By presenting, as examples, the communication chain during the 2002 Nyiragongo eruption, as well as a more recent example of miscommunication due to the publication, in the general public press, of a scientific article with significant uncertainties in eruption forecast modelling (leading to misinterpretation by non-expert readers), we will demonstrate that the cascading reactions may have consequences putting risk decision-makers and scientists in a difficult position, by provoking a feeling of mistrust and doubt among the population. Based on the Goma case study, we will show that risk communication in the global south is a major risk management challenge with complex issues.
How to cite: Mafuko Nyandwi, B., Kervyn, M., Muhashy Habiyaremye, F., Kervyn, F., and Michellier, C.: Volcanic risk communication challenges in the global south: the case of Goma, Eastern Democratic Republic of Congo, EGU General Assembly 2021, online, 19–30 Apr 2021, EGU21-15597, https://doi.org/10.5194/egusphere-egu21-15597, 2021.
Seismicity rate estimates and the earthquake forecasts they yield vary spatially and are usually represented as heat maps. While visualization literature suggests that displaying forecast uncertainty can improve how forecast maps are used, research on uncertainty visualization (UV) is missing from earthquake science. We present a pre-registered online experiment to test the effectiveness of three UV techniques for displaying aftershock forecasts. These maps show the expected number of aftershocks at each location for a week following a hypothetical mainshock, and we develop maps of the uncertainty around each location’s forecast. Human participants complete experimental tasks using the aftershock forecast displayed with its uncertainty. Three different UVs are producted: (1) forecast and uncertainty maps adjacent to one another; (2) the forecast map depicted in a color scheme, with the uncertainty shown by the transparency of the color; (3) two maps that show the lower and upper bound of the forecast distriubiton at each location. We compare task performance using UVs and using the forecast map shown without its uncertainty (the current practice). Subjects complete two map-reading tasks that target several dimensions of the readability of the three UVs. They then perform a comparative prediction task, which demonstrates whether a UV is successful in reaching two key communication goals: indicating where an aftershock and no aftershocks are likely (“sure bets’’) and where the forecast is low but the uncertainty is high enough to imply potential risk (“potential surprises’’). All UVs perform equally well in the goal of communicating “sure bet’’ situations. But the UV with lower and upper bounds is significantly better than the other UVs at communicating “potential surprises.” We discuss the implications of these results for communication of forecast uncertainty within and beyond earthquake science.
How to cite: Schneider, M., McDowell, M., Guttorp, P., Steel, E. A., and Fleischhut, N.: Effective Uncertainty Visualization for Aftershock Forecast Maps, EGU General Assembly 2021, online, 19–30 Apr 2021, EGU21-8318, https://doi.org/10.5194/egusphere-egu21-8318, 2021.
The fast spread of SARS-CoV-2 made non-pharmaceutical interventions, such as the closure of schools and national lockdowns, necessary. These containment measures are essential to protect the health and safety of the people, while simultaneously posing a potential threat to the functioning of other aspects of society e.g., the economy, social life, or physical and mental health.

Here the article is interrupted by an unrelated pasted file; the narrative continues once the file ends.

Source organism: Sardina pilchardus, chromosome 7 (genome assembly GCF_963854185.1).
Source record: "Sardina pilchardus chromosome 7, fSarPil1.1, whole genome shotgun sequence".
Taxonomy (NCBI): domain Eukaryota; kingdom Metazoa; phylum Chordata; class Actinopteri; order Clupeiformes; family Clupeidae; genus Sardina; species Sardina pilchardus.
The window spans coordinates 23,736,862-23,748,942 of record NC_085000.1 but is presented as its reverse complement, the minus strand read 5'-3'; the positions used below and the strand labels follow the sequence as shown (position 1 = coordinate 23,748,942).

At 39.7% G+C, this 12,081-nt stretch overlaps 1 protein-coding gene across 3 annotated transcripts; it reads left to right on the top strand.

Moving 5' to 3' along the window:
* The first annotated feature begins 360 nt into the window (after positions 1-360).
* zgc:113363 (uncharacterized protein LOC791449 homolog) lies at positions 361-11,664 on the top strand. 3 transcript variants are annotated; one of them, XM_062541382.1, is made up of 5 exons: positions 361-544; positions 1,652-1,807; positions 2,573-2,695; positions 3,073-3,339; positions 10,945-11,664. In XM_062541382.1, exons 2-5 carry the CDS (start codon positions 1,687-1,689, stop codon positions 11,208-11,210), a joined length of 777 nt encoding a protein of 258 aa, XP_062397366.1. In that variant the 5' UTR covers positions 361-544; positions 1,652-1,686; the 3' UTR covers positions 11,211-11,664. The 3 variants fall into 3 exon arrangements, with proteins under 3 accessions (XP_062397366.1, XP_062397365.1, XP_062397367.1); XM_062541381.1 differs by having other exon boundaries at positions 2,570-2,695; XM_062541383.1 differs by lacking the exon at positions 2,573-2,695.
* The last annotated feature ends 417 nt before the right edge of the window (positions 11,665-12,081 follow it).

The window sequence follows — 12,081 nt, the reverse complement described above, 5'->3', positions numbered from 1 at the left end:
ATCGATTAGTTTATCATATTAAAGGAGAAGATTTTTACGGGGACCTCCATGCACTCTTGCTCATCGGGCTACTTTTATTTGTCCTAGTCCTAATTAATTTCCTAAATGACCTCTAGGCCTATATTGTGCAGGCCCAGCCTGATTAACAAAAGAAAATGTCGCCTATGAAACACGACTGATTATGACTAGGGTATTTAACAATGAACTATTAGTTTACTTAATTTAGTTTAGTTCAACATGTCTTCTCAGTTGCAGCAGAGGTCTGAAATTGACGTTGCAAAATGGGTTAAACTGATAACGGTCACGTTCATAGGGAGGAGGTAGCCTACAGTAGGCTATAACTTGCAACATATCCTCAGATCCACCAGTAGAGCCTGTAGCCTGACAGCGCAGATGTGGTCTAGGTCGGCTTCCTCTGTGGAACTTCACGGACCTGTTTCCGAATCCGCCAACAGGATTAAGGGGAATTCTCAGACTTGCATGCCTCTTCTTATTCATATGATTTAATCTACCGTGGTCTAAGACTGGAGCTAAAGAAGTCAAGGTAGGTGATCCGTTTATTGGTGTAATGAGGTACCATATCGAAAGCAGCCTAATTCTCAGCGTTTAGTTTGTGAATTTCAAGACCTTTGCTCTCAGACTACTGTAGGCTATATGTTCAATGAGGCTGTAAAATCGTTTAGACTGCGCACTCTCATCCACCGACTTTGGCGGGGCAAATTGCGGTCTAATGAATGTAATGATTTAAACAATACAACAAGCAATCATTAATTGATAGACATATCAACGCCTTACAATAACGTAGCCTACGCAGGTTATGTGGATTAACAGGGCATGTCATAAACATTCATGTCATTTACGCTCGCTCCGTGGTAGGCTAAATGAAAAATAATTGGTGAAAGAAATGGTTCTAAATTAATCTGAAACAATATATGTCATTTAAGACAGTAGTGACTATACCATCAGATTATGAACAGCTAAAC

The connection of the risks directly imposed by the hazard (in this case a pandemic) and the indirect risks imposed by coping and adaptation measures is not well captured by existing multi/risk frameworks. Additional to the emerging multi-risk frameworks around concepts of cascading, conjoint or compounded risk, a framework is needed that focusses on the socially constructed risk as a direct response to the risk of the natural hazard itself. Building on the first- and second-order of adaptation concept by Birkmann (2011), this paper develops the “Two-order risk framework” for structurally assessing both interconnected risks. This framework can be applied for indicator-based spatial risk analysis of numerous types of disasters that are accompanied by prolonged coping or adaptation phases.
Here, the framework is employed to quantify the risk of COVID-19 for all EU member states. It conceptualises the risk of immediate impacts due to SARS-CoV-2 (first-order risk) as well as the risk of impacts of containment (second-order risk) measures by assessing the hazard/exposure, vulnerability and coping capacity in each order of risk. Both orders of risk are affected and connected by the specific risk management capacities of a country. Higher risk management capacity can decrease the threat of SARS-CoV-2, while poor risk management capacity can increase the threat of harmful containment measures. For assessing risk management capacity, governance-related indicators play a central role. The findings reveal that Malta, Luxemburg, and Denmark have a significantly lower second-order risk than first-order risk. The opposite is true for Latvia, Poland and Ireland. For the goal of reducing the overall risk, the policy advice given to states with a high first-order risk must be substantially different than the one given to those with a higher second-order risk.
The spatial heterogeneity of vulnerabilities in both risks shows that a one-size-fits-all approach in regards to containment measures is not sufficient to minimize risk in the EU. Instead, containment measures need to address country-specific drivers of the disease-spread while considering the vulnerability to second-order risk.
How to cite: Schütze, S. and Hassel, J.: The Two-order risk framework: A spatial assessment of risks associated with Covid-19 in the European Union (EU) , EGU General Assembly 2021, online, 19–30 Apr 2021, EGU21-13202, https://doi.org/10.5194/egusphere-egu21-13202, 2021.